Email marketing is indeed the killer app for the new year. But only if it is done right. Steve Markowitz offers up the key components of effective email marketing.
Email is indeed the killer app for 1999. But only, of course, if it's email done right. And there is a right way, and a very wrong way, to do approach email marketing.
In a recent column, "The Dark Side of E-mail Marketing," ClickZ columnist Tom Hespos suggests that email marketers who rely on so-called "opt-in" lists to protect their brands are fooling themselves. Recipients, says Tom, don't always remember when they opt in.
While this may be true of most commercial email compilers, who aggregate names from many third-party sources, the savvy direct marketer can avoid this pitfall by relying on opt-in email delivery services that meet another more key requirement -- a strong relationship with the consumers enrolled in it.
Email delivery services that satisfy one or more of the following criteria are properly building relationships with the consumers who have enrolled to receive email through them. And a direct marketer can leverage the strength of this relationship in his or her own pitch. The stronger the relationship the stronger the pitch on top of it.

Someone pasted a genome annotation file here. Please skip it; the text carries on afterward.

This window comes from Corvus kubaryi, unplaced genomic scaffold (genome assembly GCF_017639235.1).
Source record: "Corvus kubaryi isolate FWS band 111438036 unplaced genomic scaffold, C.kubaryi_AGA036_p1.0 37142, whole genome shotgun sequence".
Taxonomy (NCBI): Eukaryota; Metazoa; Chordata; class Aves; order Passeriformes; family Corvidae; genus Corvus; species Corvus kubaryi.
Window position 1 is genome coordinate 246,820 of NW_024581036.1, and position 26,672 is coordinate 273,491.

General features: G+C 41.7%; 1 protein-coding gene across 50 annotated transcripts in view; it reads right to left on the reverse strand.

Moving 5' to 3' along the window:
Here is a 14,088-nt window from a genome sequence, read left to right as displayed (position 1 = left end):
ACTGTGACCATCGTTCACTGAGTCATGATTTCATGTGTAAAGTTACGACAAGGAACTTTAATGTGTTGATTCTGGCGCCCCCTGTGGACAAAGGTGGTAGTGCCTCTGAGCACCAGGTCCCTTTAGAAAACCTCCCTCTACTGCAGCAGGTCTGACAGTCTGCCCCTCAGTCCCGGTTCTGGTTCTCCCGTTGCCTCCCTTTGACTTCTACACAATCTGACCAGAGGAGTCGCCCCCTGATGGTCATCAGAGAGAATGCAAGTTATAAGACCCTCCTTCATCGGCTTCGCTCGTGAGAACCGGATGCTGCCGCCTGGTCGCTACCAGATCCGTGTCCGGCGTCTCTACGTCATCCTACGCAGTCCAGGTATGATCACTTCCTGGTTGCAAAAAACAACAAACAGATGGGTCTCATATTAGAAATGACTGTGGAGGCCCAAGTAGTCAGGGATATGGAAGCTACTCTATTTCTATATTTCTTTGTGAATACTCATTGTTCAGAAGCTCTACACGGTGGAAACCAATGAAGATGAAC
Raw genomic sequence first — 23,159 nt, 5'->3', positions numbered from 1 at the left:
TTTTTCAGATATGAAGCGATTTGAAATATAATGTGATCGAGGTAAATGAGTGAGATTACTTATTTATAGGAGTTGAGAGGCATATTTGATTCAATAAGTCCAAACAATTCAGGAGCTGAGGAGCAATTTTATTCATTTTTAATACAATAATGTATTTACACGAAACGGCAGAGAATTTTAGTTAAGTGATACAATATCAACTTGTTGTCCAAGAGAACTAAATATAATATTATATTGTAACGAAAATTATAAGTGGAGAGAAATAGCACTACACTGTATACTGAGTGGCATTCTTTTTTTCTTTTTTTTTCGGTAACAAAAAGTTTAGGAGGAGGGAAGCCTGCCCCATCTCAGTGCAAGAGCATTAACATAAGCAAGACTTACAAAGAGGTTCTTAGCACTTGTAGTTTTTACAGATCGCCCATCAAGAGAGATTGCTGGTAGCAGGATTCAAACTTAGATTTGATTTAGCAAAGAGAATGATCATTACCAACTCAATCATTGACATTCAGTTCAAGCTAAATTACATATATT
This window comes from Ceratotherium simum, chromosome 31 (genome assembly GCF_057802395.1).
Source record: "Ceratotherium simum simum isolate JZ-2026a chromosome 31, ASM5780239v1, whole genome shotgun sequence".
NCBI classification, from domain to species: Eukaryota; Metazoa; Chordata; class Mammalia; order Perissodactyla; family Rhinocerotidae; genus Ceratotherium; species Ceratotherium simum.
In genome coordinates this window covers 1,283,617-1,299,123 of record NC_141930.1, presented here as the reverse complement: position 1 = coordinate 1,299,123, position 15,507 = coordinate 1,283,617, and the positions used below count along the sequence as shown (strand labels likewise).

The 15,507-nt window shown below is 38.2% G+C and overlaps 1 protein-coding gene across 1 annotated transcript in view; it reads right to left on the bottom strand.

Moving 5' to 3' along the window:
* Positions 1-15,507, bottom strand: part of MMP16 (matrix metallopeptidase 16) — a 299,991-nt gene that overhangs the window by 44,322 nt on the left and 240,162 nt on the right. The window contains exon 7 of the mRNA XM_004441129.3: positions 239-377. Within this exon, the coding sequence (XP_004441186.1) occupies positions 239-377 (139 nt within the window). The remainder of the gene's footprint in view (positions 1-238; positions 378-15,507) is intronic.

So let's look at the best ways to build relationships with online consumers through email by looking at the most fundamental components of effective email marketing.
Email can be an enormously powerful and cost-effective medium -- a piece of targeted, HTML-enhanced email costs less than the price of a postage stamp, yet deliver results many times greater than offline direct mail. And responses start piling up in a matter of hours -- as opposed to days, or weeks, in the physical world.
But effective email advertising requires direct marketers to play by a new set of rules -- many of which I have listed above. Together, they comprise a new kind of marketing, one that combines the best of Internet interactivity with traditional relationship building.
I like to call this new kind of marketing Empowerment Marketing -- marketing that empowers online consumers to solicit relevant offers and play a proactive role in building relationships with advertisers. It is a marketing philosophy that at recognizes and (at the same time) takes advantage of the Internet consumer's powerful new roles in guiding relationships with online direct marketers.
If the email delivery service you are using isn't playing by the new rules of Empowerment Marketing, you should seriously consider it as a major risk to your brand. If it is, then you will without a doubt enjoy stronger response rates, a higher ROI, and -- best of all -- a better relationship with your customers.
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